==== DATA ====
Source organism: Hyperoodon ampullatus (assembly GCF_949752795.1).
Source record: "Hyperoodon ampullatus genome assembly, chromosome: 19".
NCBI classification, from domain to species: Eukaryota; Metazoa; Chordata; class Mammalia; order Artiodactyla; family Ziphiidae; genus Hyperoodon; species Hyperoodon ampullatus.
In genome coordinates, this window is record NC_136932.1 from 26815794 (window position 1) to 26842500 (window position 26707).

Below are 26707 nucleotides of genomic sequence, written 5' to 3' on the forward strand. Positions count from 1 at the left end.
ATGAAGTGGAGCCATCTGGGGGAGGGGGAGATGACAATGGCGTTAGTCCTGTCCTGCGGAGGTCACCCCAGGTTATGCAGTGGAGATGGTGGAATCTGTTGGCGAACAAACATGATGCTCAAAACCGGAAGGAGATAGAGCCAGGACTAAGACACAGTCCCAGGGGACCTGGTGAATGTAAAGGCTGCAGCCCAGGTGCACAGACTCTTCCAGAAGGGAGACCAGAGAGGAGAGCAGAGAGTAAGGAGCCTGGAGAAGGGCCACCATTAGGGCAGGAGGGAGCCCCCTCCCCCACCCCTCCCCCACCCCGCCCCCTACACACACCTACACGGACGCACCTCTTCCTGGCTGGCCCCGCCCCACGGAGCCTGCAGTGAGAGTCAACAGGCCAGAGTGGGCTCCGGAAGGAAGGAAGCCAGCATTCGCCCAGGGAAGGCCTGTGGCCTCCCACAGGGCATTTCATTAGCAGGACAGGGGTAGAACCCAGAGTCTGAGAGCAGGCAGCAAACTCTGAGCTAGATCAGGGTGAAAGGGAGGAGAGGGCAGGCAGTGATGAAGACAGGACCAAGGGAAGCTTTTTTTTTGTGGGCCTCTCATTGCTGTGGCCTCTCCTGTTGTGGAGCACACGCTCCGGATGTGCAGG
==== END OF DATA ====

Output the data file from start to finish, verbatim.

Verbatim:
Source organism: Hyperoodon ampullatus (assembly GCF_949752795.1).
Source record: "Hyperoodon ampullatus genome assembly, chromosome: 19".
NCBI classification, from domain to species: Eukaryota; Metazoa; Chordata; class Mammalia; order Artiodactyla; family Ziphiidae; genus Hyperoodon; species Hyperoodon ampullatus.
In genome coordinates, this window is record NC_136932.1 from 26815794 (window position 1) to 26842500 (window position 26707).

Below are 26707 nucleotides of genomic sequence, written 5' to 3' on the forward strand. Positions count from 1 at the left end.
ATGAAGTGGAGCCATCTGGGGGAGGGGGAGATGACAATGGCGTTAGTCCTGTCCTGCGGAGGTCACCCCAGGTTATGCAGTGGAGATGGTGGAATCTGTTGGCGAACAAACATGATGCTCAAAACCGGAAGGAGATAGAGCCAGGACTAAGACACAGTCCCAGGGGACCTGGTGAATGTAAAGGCTGCAGCCCAGGTGCACAGACTCTTCCAGAAGGGAGACCAGAGAGGAGAGCAGAGAGTAAGGAGCCTGGAGAAGGGCCACCATTAGGGCAGGAGGGAGCCCCCTCCCCCACCCCTCCCCCACCCCGCCCCCTACACACACCTACACGGACGCACCTCTTCCTGGCTGGCCCCGCCCCACGGAGCCTGCAGTGAGAGTCAACAGGCCAGAGTGGGCTCCGGAAGGAAGGAAGCCAGCATTCGCCCAGGGAAGGCCTGTGGCCTCCCACAGGGCATTTCATTAGCAGGACAGGGGTAGAACCCAGAGTCTGAGAGCAGGCAGCAAACTCTGAGCTAGATCAGGGTGAAAGGGAGGAGAGGGCAGGCAGTGATGAAGACAGGACCAAGGGAAGCTTTTTTTTTGTGGGCCTCTCATTGCTGTGGCCTCTCCTGTTGTGGAGCACACGCTCCGGATGTGCAGG